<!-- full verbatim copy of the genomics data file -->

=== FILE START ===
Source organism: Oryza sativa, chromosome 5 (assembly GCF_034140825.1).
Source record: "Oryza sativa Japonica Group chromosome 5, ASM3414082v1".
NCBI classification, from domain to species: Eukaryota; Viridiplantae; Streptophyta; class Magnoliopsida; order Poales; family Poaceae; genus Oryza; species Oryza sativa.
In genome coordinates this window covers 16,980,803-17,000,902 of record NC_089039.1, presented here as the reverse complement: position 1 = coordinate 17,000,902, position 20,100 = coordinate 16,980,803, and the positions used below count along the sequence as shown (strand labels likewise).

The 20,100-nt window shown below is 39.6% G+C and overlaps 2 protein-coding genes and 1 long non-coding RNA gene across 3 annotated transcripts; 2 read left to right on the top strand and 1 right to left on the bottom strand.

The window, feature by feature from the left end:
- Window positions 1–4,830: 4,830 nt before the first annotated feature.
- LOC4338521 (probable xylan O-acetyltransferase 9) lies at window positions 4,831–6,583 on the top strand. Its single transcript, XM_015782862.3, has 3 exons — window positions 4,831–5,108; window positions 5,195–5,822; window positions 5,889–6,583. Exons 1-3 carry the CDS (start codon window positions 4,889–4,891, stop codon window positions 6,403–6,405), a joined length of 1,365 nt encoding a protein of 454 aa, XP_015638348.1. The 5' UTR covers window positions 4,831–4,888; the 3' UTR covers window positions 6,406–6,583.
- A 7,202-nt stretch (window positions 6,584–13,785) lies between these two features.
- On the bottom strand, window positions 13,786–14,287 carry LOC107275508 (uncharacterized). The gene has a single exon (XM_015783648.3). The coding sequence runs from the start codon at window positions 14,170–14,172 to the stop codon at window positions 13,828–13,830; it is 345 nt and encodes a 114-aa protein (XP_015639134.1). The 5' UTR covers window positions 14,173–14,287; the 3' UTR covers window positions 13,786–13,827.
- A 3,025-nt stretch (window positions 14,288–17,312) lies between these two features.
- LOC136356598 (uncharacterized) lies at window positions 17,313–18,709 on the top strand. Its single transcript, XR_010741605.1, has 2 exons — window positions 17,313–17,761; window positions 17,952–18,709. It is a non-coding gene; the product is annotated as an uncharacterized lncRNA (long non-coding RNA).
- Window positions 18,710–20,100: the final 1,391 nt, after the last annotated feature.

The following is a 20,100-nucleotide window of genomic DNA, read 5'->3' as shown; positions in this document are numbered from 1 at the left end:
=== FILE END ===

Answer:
Source organism: Oryza sativa, chromosome 5 (assembly GCF_034140825.1).
Source record: "Oryza sativa Japonica Group chromosome 5, ASM3414082v1".
NCBI classification, from domain to species: Eukaryota; Viridiplantae; Streptophyta; class Magnoliopsida; order Poales; family Poaceae; genus Oryza; species Oryza sativa.
In genome coordinates this window covers 16,980,803-17,000,902 of record NC_089039.1, presented here as the reverse complement: position 1 = coordinate 17,000,902, position 20,100 = coordinate 16,980,803, and the positions used below count along the sequence as shown (strand labels likewise).

The 20,100-nt window shown below is 39.6% G+C and overlaps 2 protein-coding genes and 1 long non-coding RNA gene across 3 annotated transcripts; 2 read left to right on the top strand and 1 right to left on the bottom strand.

The window, feature by feature from the left end:
- Window positions 1–4,830: 4,830 nt before the first annotated feature.
- LOC4338521 (probable xylan O-acetyltransferase 9) lies at window positions 4,831–6,583 on the top strand. Its single transcript, XM_015782862.3, has 3 exons — window positions 4,831–5,108; window positions 5,195–5,822; window positions 5,889–6,583. Exons 1-3 carry the CDS (start codon window positions 4,889–4,891, stop codon window positions 6,403–6,405), a joined length of 1,365 nt encoding a protein of 454 aa, XP_015638348.1. The 5' UTR covers window positions 4,831–4,888; the 3' UTR covers window positions 6,406–6,583.
- A 7,202-nt stretch (window positions 6,584–13,785) lies between these two features.
- On the bottom strand, window positions 13,786–14,287 carry LOC107275508 (uncharacterized). The gene has a single exon (XM_015783648.3). The coding sequence runs from the start codon at window positions 14,170–14,172 to the stop codon at window positions 13,828–13,830; it is 345 nt and encodes a 114-aa protein (XP_015639134.1). The 5' UTR covers window positions 14,173–14,287; the 3' UTR covers window positions 13,786–13,827.
- A 3,025-nt stretch (window positions 14,288–17,312) lies between these two features.
- LOC136356598 (uncharacterized) lies at window positions 17,313–18,709 on the top strand. Its single transcript, XR_010741605.1, has 2 exons — window positions 17,313–17,761; window positions 17,952–18,709. It is a non-coding gene; the product is annotated as an uncharacterized lncRNA (long non-coding RNA).
- Window positions 18,710–20,100: the final 1,391 nt, after the last annotated feature.

The following is a 20,100-nucleotide window of genomic DNA, read 5'->3' as shown; positions in this document are numbered from 1 at the left end: